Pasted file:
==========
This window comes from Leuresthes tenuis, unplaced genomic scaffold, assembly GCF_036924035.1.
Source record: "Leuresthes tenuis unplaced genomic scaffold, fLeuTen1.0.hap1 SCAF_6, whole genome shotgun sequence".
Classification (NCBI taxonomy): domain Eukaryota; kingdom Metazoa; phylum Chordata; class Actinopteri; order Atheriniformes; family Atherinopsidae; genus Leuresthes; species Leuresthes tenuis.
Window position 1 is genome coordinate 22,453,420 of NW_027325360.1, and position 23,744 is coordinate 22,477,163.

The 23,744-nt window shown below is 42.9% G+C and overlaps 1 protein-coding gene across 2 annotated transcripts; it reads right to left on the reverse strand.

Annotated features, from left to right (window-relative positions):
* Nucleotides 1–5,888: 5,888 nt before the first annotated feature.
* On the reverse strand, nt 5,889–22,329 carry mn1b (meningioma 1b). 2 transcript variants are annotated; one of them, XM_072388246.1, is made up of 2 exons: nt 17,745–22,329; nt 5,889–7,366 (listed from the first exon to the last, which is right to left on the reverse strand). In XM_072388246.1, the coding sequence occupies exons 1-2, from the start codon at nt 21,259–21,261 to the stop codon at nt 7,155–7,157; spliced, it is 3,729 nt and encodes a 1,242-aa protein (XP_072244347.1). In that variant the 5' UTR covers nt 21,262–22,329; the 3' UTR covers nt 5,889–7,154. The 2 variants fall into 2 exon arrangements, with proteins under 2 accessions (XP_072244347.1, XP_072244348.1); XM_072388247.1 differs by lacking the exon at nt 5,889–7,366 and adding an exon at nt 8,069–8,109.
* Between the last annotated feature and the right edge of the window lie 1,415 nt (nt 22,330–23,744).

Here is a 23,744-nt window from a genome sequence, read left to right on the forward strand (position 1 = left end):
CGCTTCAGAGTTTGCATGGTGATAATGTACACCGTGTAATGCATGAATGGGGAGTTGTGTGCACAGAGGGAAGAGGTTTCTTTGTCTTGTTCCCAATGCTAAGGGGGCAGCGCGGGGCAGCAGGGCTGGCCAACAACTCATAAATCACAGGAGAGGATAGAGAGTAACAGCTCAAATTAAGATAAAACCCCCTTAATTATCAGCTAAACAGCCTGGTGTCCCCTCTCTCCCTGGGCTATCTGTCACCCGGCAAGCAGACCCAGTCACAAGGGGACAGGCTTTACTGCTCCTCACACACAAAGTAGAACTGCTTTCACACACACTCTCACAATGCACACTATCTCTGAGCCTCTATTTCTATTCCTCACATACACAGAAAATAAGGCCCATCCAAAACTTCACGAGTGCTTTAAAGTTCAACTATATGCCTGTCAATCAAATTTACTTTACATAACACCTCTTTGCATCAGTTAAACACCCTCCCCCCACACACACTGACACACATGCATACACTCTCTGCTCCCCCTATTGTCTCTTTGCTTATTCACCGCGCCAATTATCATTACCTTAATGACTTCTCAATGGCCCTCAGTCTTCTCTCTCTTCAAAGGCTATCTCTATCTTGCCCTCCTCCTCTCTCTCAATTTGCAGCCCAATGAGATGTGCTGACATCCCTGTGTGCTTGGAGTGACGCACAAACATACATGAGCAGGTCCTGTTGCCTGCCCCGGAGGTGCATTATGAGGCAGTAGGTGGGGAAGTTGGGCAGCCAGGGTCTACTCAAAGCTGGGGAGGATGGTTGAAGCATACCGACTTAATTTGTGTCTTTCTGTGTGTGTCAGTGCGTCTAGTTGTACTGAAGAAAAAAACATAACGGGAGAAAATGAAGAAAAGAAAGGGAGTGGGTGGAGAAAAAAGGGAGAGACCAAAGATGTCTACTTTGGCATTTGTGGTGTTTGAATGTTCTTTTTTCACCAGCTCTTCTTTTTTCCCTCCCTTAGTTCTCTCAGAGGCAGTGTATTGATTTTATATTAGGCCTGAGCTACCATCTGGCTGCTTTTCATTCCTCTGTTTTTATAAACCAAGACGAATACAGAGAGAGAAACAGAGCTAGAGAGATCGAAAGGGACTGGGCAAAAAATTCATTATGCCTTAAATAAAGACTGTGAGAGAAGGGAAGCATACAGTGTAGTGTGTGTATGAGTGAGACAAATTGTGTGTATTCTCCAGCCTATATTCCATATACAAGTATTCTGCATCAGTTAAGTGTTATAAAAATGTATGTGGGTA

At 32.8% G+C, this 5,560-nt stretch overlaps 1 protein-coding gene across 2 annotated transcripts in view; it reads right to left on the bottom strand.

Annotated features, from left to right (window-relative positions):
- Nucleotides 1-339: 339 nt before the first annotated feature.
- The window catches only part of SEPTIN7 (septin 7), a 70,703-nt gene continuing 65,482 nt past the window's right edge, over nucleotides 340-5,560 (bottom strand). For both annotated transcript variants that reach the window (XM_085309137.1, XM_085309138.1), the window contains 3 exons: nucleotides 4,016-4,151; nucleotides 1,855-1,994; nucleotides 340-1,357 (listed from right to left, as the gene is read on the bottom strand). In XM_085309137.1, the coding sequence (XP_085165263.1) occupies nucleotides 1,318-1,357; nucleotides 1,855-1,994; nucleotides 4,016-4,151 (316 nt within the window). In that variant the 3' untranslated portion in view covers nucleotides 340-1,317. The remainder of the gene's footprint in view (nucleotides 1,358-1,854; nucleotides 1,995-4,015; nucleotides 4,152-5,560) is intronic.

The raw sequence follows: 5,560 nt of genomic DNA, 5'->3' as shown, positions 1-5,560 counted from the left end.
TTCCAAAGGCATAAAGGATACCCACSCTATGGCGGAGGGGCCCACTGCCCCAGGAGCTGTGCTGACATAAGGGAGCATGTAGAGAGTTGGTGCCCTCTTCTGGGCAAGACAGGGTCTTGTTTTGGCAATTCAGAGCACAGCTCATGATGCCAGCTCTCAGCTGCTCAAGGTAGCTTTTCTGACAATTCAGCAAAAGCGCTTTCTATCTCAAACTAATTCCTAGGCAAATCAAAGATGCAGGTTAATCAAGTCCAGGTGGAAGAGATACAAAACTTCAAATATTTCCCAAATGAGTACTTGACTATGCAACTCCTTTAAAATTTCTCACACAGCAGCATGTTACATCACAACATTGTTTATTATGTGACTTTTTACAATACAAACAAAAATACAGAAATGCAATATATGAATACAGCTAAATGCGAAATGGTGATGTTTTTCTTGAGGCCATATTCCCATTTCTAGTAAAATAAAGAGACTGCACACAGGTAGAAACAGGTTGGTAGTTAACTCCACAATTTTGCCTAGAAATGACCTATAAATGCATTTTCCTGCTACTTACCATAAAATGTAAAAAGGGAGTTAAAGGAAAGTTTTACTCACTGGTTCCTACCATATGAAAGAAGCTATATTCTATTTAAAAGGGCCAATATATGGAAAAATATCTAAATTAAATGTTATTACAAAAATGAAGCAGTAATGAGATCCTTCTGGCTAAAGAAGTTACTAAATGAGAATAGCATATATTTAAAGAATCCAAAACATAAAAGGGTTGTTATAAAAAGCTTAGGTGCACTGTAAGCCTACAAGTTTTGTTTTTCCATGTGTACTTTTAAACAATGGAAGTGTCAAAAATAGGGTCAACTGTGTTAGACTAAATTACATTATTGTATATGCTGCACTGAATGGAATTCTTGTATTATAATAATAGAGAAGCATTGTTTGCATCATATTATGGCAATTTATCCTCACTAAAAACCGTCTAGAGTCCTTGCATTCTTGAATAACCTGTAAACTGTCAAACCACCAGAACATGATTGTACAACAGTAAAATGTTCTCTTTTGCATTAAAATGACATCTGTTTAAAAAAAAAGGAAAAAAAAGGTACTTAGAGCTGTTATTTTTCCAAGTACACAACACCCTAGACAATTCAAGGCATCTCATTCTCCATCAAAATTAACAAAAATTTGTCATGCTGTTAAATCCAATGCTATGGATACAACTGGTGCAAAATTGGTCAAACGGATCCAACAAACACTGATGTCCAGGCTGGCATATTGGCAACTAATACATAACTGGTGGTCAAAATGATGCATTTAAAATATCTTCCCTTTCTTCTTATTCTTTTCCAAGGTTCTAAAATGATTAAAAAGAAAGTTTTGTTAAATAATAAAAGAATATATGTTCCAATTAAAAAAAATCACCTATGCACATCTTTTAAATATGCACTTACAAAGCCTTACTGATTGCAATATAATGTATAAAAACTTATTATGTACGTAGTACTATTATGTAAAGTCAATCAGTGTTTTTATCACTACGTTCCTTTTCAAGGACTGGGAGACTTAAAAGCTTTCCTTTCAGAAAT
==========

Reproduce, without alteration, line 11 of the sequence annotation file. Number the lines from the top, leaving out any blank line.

CGCTTCAGAGTTTGCATGGTGATAATGTACACCGTGTAATGCATGAATGGGGAGTTGTGTGCACAGAGGGAAGAGGTTTCTTTGTCTTGTTCCCAATGCTAAGGGGGCAGCGCGGGGCAGCAGGGCTGGCCAACAACTCATAAATCACAGGAGAGGATAGAGAGTAACAGCTCAAATTAAGATAAAACCCCCTTAATTATCAGCTAAACAGCCTGGTGTCCCCTCTCTCCCTGGGCTATCTGTCACCCGGCAAGCAGACCCAGTCACAAGGGGACAGGCTTTACTGCTCCTCACACACAAAGTAGAACTGCTTTCACACACACTCTCACAATGCACACTATCTCTGAGCCTCTATTTCTATTCCTCACATACACAGAAAATAAGGCCCATCCAAAACTTCACGAGTGCTTTAAAGTTCAACTATATGCCTGTCAATCAAATTTACTTTACATAACACCTCTTTGCATCAGTTAAACACCCTCCCCCCACACACACTGACACACATGCATACACTCTCTGCTCCCCCTATTGTCTCTTTGCTTATTCACCGCGCCAATTATCATTACCTTAATGACTTCTCAATGGCCCTCAGTCTTCTCTCTCTTCAAAGGCTATCTCTATCTTGCCCTCCTCCTCTCTCTCAATTTGCAGCCCAATGAGATGTGCTGACATCCCTGTGTGCTTGGAGTGACGCACAAACATACATGAGCAGGTCCTGTTGCCTGCCCCGGAGGTGCATTATGAGGCAGTAGGTGGGGAAGTTGGGCAGCCAGGGTCTACTCAAAGCTGGGGAGGATGGTTGAAGCATACCGACTTAATTTGTGTCTTTCTGTGTGTGTCAGTGCGTCTAGTTGTACTGAAGAAAAAAACATAACGGGAGAAAATGAAGAAAAGAAAGGGAGTGGGTGGAGAAAAAAGGGAGAGACCAAAGATGTCTACTTTGGCATTTGTGGTGTTTGAATGTTCTTTTTTCACCAGCTCTTCTTTTTTCCCTCCCTTAGTTCTCTCAGAGGCAGTGTATTGATTTTATATTAGGCCTGAGCTACCATCTGGCTGCTTTTCATTCCTCTGTTTTTATAAACCAAGACGAATACAGAGAGAGAAACAGAGCTAGAGAGATCGAAAGGGACTGGGCAAAAAATTCATTATGCCTTAAATAAAGACTGTGAGAGAAGGGAAGCATACAGTGTAGTGTGTGTATGAGTGAGACAAATTGTGTGTATTCTCCAGCCTATATTCCATATACAAGTATTCTGCATCAGTTAAGTGTTATAAAAATGTATGTGGGTA